Polaroid, which suffered badly since the death of its inventive founder Edwin Land in 1991, could have completely lost the instant film -- a whole artistic medium, pop culture icon and technological marvel in one -- had the company not crossed paths with the Impossible Project's founder, Florian Kaps, a man described as a "crazy Austrian entrepreneur."
Kaps sought to do what seemed impossible -- rally a group of disgruntled factory workers to re-invent a nearly destroyed technology and bring Polaroid's instant film business back from the grave. To this end, Kaps and his Impossible Project have been improbably successful.
Yet, Polaroid doesn't seem to appreciate how impossibly lucky it has been.
Small Group Resuscitates an Almost-Dead Medium
If Polaroid-fan-come-lately Kaps had not, as he writes, been so lucky as to have a mysterious film he ordered over the Internet fit the "peculiar," "charmingly bulky" camera he discovered in a Lomographic museum, "my life probably would have taken an entirely different course." In the spring of 2008, he was drinking a beer in Enschede, the Netherlands, with a manager of a Polaroid factory which had just closed. It was just a day or two before $130 million in Polaroid film production machines were scheduled to be destroyed. The factory workers, angry about the closure, had already begun to destroy the machines when Kaps came up with the idea of buying, and saving, the assets.
The world could have lost the capacity to make new Polaroid film if Kaps and the engineers behind the Impossible Project weren't so darned smart. Grant Hamilton, a plastic surgeon who is shooting a documentary on Polaroid film, explained to me just how complicated it is to make the film. According to the group's website, there were seven challenges to finding "new (and better) solutions for replacing/upgrading problematic/expensive components: and we have nearly made it!"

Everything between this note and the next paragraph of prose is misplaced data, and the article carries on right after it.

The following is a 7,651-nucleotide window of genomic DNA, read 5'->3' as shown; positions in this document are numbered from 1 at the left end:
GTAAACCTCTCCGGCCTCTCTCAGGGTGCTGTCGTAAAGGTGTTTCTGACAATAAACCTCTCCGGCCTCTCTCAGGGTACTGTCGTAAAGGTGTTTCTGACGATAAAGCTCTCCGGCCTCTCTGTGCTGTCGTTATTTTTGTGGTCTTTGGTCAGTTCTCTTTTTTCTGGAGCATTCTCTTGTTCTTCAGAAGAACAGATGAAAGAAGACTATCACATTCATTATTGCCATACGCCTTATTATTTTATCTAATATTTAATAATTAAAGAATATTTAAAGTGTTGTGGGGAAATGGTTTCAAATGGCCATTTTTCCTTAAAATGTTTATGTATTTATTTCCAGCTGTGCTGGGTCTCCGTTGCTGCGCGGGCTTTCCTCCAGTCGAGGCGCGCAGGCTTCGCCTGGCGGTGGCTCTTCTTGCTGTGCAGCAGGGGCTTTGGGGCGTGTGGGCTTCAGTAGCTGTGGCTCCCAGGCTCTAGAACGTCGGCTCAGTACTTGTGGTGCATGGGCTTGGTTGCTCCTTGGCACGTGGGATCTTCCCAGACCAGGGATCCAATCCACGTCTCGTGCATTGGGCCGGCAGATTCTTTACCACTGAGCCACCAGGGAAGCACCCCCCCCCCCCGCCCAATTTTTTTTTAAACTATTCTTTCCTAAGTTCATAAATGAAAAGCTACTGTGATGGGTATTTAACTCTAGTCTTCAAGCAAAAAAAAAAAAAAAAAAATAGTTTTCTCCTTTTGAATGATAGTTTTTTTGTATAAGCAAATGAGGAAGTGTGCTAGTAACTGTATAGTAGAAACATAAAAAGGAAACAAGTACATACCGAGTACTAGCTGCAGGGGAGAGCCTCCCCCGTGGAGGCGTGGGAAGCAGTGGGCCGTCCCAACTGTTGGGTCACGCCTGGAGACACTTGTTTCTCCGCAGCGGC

One of those challenges, Hamilton explained, is creating the waterproof layer on the top of each unit of film. "Each photograph is its own darkroom," he said, "and needs this layer that goes from completely opaque to completely transparent in about a minute, once it is exposed to light." When you shake your Polaroid picture, you are jiggling one of the most complex pieces of technology around. "The idea that film is somehow low-tech is completely wrong," Hamilton said.
Lack of Exposure Signals a Rocky Relationship
As the Impossible Project makes progress resurrecting the film, the two companies are growing increasingly distant. At the Consumer Electronics Show in Las Vegas in January, Polaroid unveiled its new instant film camera (a product that would not have been possible if the Impossible Project hadn't stepped in) and announced that pop icon Lady Gaga would become "creative director and inventor of specialty projects." In its press release there was no mention of the Impossible Project, just a brief note about "a family of Polaroid partners." Perhaps it was a simple oversight in a press release that was primarily about a sexy music star, but the Impossible Project took it as a slight.
"Polaroid rocked CES in Las Vegas, dancing with Lady Gaga," the Impossible Project said in an email to its web site subscribers. "This breathtaking performance so overwhelmed them that they obviously forgot to share the real facts about the future of Analog Instant Photography. The details are simple: The Impossible Project is the one and ONLY institution in the whole Milky Way that will be capable of producing Analog Instant Film for Polaroid cameras."
Last week, the Impossible Project, which had been selling a large stock of Polaroid film it had purchased from Polaroid when the company closed its last factory, changed its sales website identity from Polapremium to Impossible, The Shop. There is also no mention of Polaroid's new camera products in its press releases.